Washington, D.C. – Today, the Consumer Financial Protection Bureau (CFPB) issued guidance to consumer reporting companies about their obligation to screen for and eliminate obviously false “junk data” from consumers’ credit reports. Companies need to take steps to reliably detect and remove inconsistent or impossible information from consumers’ credit profiles. For example, many children in foster care have large amounts of information on their credit reports that is clearly junk data because as minors they are prohibited from entering into most contracts for credit.
“When a credit report accuses someone of defaulting on a loan before they were born, this is nonsensical, junk data that should have never shown up in the first place,” said CFPB Director Rohit Chopra. “Consumer reporting companies have a clear obligation to use better procedures to screen for and eliminate conflicting information, or information that cannot be true.”
While incorrect data affects millions of Americans, children in foster care may be particularly susceptible to these problems because of a high rate of identity theft impacting that population. The roughly 400,000 children in the United States foster care system often lack permanent addresses, and their personal information is frequently shared among numerous adults and agency databases. When bad actors take advantage of children passing through their care and use their personal information to take out loans, children in foster care may enter adulthood saddled with negative and clearly inaccurate credit histories that can hinder their progress toward financial independence.
When consumer reporting companies include inconsistent or conflicting account information or information that does not make sense or cannot be true, consumers can suffer real-world consequences. Junk data in reports can lead to consumers being denied credit, housing, or employment, or paying more for credit. Junk data can take many forms, but some examples are credit reports that reflect a child having a mortgage, or a credit report that reflects a debt incurred years before the person’s birth.
Consumer reporting companies have a legal requirement to follow reasonable procedures to assure maximum possible accuracy of information that they collect and report. As part of that requirement, companies must have policies and procedures to screen for and eliminate junk data. Specifically, the policies and procedures should be able to detect and remove:
- Inconsistent account information: Sometimes consumer reports can show two or more pieces of information that cannot all be true. For example, an account is paid in full but still shows a balance, or a date of first delinquency predates the account’s opening.
- Information that cannot be accurate: Sometimes information on consumer reports reflects obvious impossibilities. For example, if a tradeline includes a date that predates the consumer’s date of birth or if just one of many tradelines indicates a consumer is deceased.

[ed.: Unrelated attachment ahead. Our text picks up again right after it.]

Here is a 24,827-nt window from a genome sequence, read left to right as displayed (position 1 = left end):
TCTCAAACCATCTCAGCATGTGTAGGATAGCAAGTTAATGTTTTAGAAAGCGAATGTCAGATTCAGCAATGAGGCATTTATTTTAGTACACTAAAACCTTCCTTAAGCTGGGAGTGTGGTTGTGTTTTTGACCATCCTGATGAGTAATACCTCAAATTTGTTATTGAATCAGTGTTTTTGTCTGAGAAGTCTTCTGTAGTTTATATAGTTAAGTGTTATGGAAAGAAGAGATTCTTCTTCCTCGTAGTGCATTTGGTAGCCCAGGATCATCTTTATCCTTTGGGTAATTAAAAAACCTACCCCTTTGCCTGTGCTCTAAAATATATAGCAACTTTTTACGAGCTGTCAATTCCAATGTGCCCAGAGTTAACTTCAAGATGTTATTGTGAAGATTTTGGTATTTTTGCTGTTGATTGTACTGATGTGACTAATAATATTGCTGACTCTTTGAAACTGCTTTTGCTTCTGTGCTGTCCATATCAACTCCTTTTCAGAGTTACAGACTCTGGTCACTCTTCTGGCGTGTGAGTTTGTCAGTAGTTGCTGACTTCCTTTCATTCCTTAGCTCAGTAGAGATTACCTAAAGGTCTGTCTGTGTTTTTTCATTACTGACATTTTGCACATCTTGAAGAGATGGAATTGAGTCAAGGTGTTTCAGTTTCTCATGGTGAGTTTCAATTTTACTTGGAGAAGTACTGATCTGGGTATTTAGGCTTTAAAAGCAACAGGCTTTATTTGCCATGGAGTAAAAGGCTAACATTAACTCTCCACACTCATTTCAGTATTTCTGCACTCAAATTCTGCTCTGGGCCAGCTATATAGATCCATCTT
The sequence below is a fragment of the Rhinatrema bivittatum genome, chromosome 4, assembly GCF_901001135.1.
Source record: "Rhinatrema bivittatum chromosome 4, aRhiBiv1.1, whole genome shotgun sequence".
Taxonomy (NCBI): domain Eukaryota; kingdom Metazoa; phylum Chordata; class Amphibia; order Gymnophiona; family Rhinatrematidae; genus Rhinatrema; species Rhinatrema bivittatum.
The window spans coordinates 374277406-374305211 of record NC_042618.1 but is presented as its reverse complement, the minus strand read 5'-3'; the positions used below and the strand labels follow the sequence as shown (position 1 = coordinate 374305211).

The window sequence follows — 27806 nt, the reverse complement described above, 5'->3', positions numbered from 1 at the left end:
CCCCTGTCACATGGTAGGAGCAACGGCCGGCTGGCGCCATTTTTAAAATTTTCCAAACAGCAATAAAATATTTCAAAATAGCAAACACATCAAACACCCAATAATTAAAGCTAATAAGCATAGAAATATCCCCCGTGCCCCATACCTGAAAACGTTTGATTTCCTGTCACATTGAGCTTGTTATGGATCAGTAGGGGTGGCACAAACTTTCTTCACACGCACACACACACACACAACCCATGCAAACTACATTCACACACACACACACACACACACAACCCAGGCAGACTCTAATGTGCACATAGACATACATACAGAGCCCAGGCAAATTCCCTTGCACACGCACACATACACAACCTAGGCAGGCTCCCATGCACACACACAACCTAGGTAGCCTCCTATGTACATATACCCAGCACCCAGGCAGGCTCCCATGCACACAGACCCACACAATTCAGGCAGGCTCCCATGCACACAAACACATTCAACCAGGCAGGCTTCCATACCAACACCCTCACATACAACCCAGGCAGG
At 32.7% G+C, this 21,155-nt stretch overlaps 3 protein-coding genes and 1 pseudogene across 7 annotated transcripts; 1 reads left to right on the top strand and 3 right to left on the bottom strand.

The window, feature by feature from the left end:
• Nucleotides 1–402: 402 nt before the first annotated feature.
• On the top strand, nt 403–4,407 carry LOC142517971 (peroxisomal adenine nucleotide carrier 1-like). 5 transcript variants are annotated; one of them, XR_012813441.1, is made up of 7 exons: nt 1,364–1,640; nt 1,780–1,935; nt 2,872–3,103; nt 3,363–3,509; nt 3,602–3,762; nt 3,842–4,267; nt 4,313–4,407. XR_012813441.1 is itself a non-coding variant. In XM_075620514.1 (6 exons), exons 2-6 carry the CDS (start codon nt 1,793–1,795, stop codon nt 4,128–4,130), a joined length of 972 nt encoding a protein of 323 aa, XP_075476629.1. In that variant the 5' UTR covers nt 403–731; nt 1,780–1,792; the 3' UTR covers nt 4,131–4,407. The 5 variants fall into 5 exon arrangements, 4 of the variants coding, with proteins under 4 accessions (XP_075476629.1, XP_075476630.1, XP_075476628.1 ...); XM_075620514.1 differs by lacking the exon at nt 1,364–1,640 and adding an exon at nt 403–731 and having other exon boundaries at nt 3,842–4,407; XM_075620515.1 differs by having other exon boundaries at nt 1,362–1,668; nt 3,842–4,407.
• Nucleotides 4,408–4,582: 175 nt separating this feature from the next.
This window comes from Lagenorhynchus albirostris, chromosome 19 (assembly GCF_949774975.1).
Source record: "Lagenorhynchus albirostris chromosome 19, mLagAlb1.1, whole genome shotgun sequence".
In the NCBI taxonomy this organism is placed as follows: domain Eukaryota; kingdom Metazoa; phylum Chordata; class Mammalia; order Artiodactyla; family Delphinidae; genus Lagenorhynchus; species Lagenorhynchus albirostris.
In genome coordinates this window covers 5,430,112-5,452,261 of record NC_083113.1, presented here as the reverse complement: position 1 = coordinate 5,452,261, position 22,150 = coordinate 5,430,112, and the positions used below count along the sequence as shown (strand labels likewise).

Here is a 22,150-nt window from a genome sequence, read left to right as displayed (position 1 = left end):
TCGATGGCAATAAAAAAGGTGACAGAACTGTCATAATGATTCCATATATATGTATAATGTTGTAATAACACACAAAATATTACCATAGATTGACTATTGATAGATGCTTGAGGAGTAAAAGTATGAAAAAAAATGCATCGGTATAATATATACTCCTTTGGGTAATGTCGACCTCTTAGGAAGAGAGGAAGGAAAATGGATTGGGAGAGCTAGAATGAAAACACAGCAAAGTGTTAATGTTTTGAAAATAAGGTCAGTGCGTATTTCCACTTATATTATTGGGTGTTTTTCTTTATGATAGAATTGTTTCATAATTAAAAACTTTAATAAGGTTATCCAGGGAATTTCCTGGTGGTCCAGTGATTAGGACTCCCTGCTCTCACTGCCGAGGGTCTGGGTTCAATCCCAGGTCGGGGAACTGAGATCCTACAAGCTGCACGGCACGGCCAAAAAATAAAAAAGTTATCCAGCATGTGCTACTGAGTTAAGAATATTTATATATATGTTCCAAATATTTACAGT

A consumer reporting company’s policies, procedures, and internal controls should further identify and prevent reporting of illegitimate credit transactions for a minor. Minors generally cannot legally enter into contracts for credit except in certain limited circumstances, including applications for student loans, for emancipated minors, or as credit card authorized users.
Today’s guidance is one in a series of actions being taken by the CFPB to ensure consumer reporting companies comply with consumer financial protection law. Consumer complaints submitted to the CFPB continue to reflect significant concern about inaccuracies in consumer reports. Complaints about “incorrect information on your report” have represented the largest share of credit or consumer reporting complaints submitted to the CFPB for at least the last six years, and the CFPB receives more complaints about credit reporting than any other subject.
The CFPB has published tools to help child welfare caseworkers dispute credit reporting errors affecting children in foster care.
Consumers can submit consumer or credit reporting complaints, or complaints about other financial products and services, by visiting the CFPB’s website or by calling (855) 411-CFPB (2372).
Employees who believe their companies have violated federal consumer financial protection laws, including the Fair Credit Reporting Act, are encouraged to send information about what they know to email@example.com.
The Consumer Financial Protection Bureau (CFPB) is a 21st century agency that helps consumer finance markets work by making rules more effective, by consistently and fairly enforcing those rules, and by empowering consumers to take more control over their economic lives. For more information, visit www.consumerfinance.gov.